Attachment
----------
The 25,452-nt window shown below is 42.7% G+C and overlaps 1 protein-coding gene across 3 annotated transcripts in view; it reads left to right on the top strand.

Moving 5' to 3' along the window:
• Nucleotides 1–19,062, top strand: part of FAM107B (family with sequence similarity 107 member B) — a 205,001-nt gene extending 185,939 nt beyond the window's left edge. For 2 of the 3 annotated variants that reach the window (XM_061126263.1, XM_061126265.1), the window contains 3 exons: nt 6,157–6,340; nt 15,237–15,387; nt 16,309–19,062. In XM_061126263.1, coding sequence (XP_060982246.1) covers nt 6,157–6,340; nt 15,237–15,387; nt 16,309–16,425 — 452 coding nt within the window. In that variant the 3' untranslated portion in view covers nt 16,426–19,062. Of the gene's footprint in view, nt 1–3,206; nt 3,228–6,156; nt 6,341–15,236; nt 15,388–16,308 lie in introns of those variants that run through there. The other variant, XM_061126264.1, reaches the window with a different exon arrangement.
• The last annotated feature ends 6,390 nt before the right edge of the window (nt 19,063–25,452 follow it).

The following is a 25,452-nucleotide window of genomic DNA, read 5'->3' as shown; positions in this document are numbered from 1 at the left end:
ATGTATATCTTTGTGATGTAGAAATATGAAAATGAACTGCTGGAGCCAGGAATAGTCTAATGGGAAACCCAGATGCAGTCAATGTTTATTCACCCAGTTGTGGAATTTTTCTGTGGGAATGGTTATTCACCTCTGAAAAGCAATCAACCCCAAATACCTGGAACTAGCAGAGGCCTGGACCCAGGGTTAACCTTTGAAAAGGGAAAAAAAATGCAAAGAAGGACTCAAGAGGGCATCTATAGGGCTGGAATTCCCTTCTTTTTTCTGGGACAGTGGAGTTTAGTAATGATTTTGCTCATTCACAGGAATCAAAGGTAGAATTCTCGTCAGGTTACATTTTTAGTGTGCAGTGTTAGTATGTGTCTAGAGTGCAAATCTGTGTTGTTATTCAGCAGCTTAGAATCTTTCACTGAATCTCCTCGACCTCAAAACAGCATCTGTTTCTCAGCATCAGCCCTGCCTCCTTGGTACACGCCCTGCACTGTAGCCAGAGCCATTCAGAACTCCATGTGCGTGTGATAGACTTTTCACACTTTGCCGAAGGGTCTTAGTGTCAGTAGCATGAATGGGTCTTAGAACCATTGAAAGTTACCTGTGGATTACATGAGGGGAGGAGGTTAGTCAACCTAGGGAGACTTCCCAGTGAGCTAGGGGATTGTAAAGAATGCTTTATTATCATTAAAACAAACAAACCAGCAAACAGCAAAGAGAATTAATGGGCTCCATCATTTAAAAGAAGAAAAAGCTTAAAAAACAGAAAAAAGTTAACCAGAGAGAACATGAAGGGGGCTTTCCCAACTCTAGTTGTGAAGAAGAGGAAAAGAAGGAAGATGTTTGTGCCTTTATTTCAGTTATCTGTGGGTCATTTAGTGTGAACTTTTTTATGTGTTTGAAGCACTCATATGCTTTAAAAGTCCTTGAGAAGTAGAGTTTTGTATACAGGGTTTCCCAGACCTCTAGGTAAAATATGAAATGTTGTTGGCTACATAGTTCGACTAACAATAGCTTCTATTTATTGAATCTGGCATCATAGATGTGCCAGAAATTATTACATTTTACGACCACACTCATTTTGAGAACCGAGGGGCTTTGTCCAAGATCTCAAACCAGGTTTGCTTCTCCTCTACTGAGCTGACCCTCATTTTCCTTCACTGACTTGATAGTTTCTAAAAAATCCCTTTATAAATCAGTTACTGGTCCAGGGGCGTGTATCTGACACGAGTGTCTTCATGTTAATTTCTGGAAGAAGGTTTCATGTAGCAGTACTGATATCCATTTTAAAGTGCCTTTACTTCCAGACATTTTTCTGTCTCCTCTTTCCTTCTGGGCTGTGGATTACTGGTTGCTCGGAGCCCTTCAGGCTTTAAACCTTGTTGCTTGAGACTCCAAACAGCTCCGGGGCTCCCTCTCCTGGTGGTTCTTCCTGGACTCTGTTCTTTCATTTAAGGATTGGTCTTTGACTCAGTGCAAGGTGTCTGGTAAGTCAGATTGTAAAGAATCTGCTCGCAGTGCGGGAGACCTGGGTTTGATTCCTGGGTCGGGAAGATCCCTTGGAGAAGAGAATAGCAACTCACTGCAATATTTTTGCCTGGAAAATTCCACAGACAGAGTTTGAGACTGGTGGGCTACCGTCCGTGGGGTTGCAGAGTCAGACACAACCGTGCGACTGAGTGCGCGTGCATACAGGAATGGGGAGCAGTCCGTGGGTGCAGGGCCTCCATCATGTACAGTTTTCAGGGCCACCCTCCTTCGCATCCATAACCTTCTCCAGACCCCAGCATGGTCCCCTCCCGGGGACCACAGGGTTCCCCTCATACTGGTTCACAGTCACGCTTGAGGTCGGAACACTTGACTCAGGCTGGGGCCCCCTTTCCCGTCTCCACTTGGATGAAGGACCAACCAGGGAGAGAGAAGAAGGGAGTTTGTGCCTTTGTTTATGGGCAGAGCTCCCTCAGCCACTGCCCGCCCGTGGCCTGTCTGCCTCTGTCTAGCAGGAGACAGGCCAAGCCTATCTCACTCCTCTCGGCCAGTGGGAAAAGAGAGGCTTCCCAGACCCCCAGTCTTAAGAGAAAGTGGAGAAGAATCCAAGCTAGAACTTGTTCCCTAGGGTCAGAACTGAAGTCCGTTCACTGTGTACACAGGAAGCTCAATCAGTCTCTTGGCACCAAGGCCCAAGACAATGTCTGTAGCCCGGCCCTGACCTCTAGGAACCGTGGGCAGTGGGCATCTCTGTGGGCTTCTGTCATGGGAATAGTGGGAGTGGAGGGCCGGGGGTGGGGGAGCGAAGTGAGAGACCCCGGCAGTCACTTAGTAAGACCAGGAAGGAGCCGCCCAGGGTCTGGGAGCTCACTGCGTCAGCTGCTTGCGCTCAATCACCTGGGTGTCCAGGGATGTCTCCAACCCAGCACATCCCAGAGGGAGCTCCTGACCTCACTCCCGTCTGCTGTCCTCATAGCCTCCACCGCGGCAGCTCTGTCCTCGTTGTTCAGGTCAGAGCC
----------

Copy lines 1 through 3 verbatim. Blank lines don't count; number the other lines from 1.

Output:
The 25,452-nt window shown below is 42.7% G+C and overlaps 1 protein-coding gene across 3 annotated transcripts in view; it reads left to right on the top strand.

Moving 5' to 3' along the window:
• Nucleotides 1–19,062, top strand: part of FAM107B (family with sequence similarity 107 member B) — a 205,001-nt gene extending 185,939 nt beyond the window's left edge. For 2 of the 3 annotated variants that reach the window (XM_061126263.1, XM_061126265.1), the window contains 3 exons: nt 6,157–6,340; nt 15,237–15,387; nt 16,309–19,062. In XM_061126263.1, coding sequence (XP_060982246.1) covers nt 6,157–6,340; nt 15,237–15,387; nt 16,309–16,425 — 452 coding nt within the window. In that variant the 3' untranslated portion in view covers nt 16,426–19,062. Of the gene's footprint in view, nt 1–3,206; nt 3,228–6,156; nt 6,341–15,236; nt 15,388–16,308 lie in introns of those variants that run through there. The other variant, XM_061126264.1, reaches the window with a different exon arrangement.